The Industrial Revolution changed the way the world works. Before the Industrial Revolution, people mainly depended on agriculture to provide them with food. However, agriculture was not very productive, so it only allowed people to live comfortably.
With the invention of the steam engine and the weaving loom, the Industrial Revolution changed the way the world works. Before the Industrial Revolution, people mainly depended on agriculture to provide them with food. However, agriculture was not very productive, so it only allowed people to live comfortably. With the invention of the steam engine and the weaving loom, the world’s economy transformed from being based on agriculture to being based on industry.
The invention of the steam engine is usually associated with Thomas Newcomen in the late 17th century. However, the real pioneer of steam power was Thomas Savery. Savery is credited with the invention of the first practical and efficient steam engine, though he did not recognize it as such. His first engine was used to pump water out of mines and was very inefficient. In 1698, he built a new steam engine which lowered the cost of pumping water. This new type of engine was Savery’s first major innovation.
Though Savery was an important figure in the development of the steam engine, his invention did not have a major impact on the economy. Then in the early 18th century, James Watts invented the rotative engine.
How the Industrial Revolution Changed the World
During the Middle Ages, Europe experienced a period of steady economic and population growth, known as the “Medieval Warm Period”. However, around the 14th century, European society began to change rapidly. This was due to several reasons, including the spread of the Black Death, which reduced the population by about one-third.
With the population reduction and the need to increase productivity to support the growing population, agriculture became mechanized, allowing more people to be put to work in industry. The discovery of the New World (North and South America) and the opening of Asia to European contact also contributed to the Industrial Revolution.
Development of the Steam Engine
The steam engine was the key invention that made the Industrial Revolution possible. It was invented in the late 18th century by James Watt. The basic idea of the steam engine is that of a water pump. Some of the water from a river or lake is used to drive a water wheel, which in turn, rotates an engine shaft. This, in turn, rotates an axle with a hooked end, which is connected to a piston inside a cylinder. The expanded compressed air from the piston drives the hooked end of the axle out of the cylinder, and the resulting force drives the piston back down again. The steam engine uses this same basic idea, but instead of using water, it uses the heat from fire to expand the air inside the cylinder.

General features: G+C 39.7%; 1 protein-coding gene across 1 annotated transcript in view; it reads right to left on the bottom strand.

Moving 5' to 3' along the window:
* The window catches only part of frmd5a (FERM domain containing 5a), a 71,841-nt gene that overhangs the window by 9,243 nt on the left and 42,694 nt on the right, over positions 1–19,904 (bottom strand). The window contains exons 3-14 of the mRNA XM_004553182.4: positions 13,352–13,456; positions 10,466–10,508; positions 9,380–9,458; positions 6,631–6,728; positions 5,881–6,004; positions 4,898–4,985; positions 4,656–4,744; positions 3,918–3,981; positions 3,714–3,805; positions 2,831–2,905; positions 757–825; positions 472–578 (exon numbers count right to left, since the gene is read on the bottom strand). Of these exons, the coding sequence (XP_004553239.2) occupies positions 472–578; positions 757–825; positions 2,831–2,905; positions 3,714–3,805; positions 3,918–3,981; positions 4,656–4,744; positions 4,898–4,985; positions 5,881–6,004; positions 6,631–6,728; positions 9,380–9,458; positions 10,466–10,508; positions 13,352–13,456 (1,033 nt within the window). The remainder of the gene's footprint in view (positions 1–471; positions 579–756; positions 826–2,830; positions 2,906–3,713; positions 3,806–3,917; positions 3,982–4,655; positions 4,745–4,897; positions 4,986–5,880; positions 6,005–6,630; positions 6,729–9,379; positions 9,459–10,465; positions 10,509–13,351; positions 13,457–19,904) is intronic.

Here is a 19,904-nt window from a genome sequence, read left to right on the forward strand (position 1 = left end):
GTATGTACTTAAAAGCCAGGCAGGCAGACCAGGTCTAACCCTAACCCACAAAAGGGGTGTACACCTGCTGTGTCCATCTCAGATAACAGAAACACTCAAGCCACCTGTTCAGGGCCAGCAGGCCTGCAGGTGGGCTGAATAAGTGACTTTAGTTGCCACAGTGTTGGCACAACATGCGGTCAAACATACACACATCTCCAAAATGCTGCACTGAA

Development of the Cylinder Engine
The first successful steam engines used pistons with rotary motion, rather than the swiveling pistons that were later used in reciprocating engines. The rotary piston was first used in a steam engine built by Thomas Newcomen in 1712. Newcomen’s engine used steam to power a piston that rotated a crank. The first successful reciprocating steam engine was built by Thomas Savery in 1798. Both the Newcomen and Savery engines used the cylinder with the piston inside.
The cylinder was used to contain the steam and the piston was used to convert the motion of the steam into rotary motion. The first steam-powered automobiles also used the cylinder.
Improvement of Railways in Great Britain
One of the most important developments in the history of the steam engine was the development of railways. The first known steam-powered railway was built in 1712. In 1804, William Jessop built the first steam locomotive in Great Britain. Jessop’s engine had two wheels and two horizontal cylinders. The first successful application of the steam locomotive was in 1811. This was in the form of a steam-powered horse-drawn tramway at Wolverhampton in Great Britain.
In the 1820s and 30s, the development of railways in Great Britain greatly increased the speed at which goods could travel and made mass production possible for the first time. Prior to the development of the railway, the distribution of manufactured goods was extremely limited, due to the fact that they had to be transported by boat, river, or sea. The first intermodal wagon on the British railway network was tested in 1830. It transported coal and stone on the same wagon.
The Industrial Revolution brought about major changes in almost every aspect of life, including agriculture, industry, and transportation. While agriculture was mechanized, it was not replaced completely by industrialization. Industry and transportation provided jobs for many who were formerly employed in agriculture and provided the materials for many new products. The Industrial Revolution also changed the way people lived, as they were able to travel and communicate faster than ever before.